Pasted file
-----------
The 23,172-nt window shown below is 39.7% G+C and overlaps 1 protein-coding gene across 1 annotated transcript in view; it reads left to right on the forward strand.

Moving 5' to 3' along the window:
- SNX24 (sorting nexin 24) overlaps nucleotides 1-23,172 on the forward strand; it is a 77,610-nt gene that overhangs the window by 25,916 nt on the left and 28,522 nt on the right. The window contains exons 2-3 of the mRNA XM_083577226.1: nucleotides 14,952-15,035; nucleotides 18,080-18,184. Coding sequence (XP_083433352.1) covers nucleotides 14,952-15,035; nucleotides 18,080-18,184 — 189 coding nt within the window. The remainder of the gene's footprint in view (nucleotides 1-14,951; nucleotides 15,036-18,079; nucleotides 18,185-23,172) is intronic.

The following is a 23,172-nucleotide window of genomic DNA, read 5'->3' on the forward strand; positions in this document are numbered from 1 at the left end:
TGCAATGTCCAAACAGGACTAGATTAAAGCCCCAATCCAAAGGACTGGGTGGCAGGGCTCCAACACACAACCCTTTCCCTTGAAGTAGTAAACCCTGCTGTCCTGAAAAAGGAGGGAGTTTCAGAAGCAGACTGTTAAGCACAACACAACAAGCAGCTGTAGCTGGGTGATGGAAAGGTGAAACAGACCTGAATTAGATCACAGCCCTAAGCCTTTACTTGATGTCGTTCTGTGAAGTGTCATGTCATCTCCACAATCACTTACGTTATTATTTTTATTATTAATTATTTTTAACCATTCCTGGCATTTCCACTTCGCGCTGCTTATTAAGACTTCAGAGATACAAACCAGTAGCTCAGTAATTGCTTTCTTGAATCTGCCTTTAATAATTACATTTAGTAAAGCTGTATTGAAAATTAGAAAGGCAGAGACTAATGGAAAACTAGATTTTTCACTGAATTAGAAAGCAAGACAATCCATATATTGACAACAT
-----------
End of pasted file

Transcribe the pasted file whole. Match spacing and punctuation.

The 23,172-nt window shown below is 39.7% G+C and overlaps 1 protein-coding gene across 1 annotated transcript in view; it reads left to right on the forward strand.

Moving 5' to 3' along the window:
- SNX24 (sorting nexin 24) overlaps nucleotides 1-23,172 on the forward strand; it is a 77,610-nt gene that overhangs the window by 25,916 nt on the left and 28,522 nt on the right. The window contains exons 2-3 of the mRNA XM_083577226.1: nucleotides 14,952-15,035; nucleotides 18,080-18,184. Coding sequence (XP_083433352.1) covers nucleotides 14,952-15,035; nucleotides 18,080-18,184 — 189 coding nt within the window. The remainder of the gene's footprint in view (nucleotides 1-14,951; nucleotides 15,036-18,079; nucleotides 18,185-23,172) is intronic.

The following is a 23,172-nucleotide window of genomic DNA, read 5'->3' on the forward strand; positions in this document are numbered from 1 at the left end:
TGCAATGTCCAAACAGGACTAGATTAAAGCCCCAATCCAAAGGACTGGGTGGCAGGGCTCCAACACACAACCCTTTCCCTTGAAGTAGTAAACCCTGCTGTCCTGAAAAAGGAGGGAGTTTCAGAAGCAGACTGTTAAGCACAACACAACAAGCAGCTGTAGCTGGGTGATGGAAAGGTGAAACAGACCTGAATTAGATCACAGCCCTAAGCCTTTACTTGATGTCGTTCTGTGAAGTGTCATGTCATCTCCACAATCACTTACGTTATTATTTTTATTATTAATTATTTTTAACCATTCCTGGCATTTCCACTTCGCGCTGCTTATTAAGACTTCAGAGATACAAACCAGTAGCTCAGTAATTGCTTTCTTGAATCTGCCTTTAATAATTACATTTAGTAAAGCTGTATTGAAAATTAGAAAGGCAGAGACTAATGGAAAACTAGATTTTTCACTGAATTAGAAAGCAAGACAATCCATATATTGACAACAT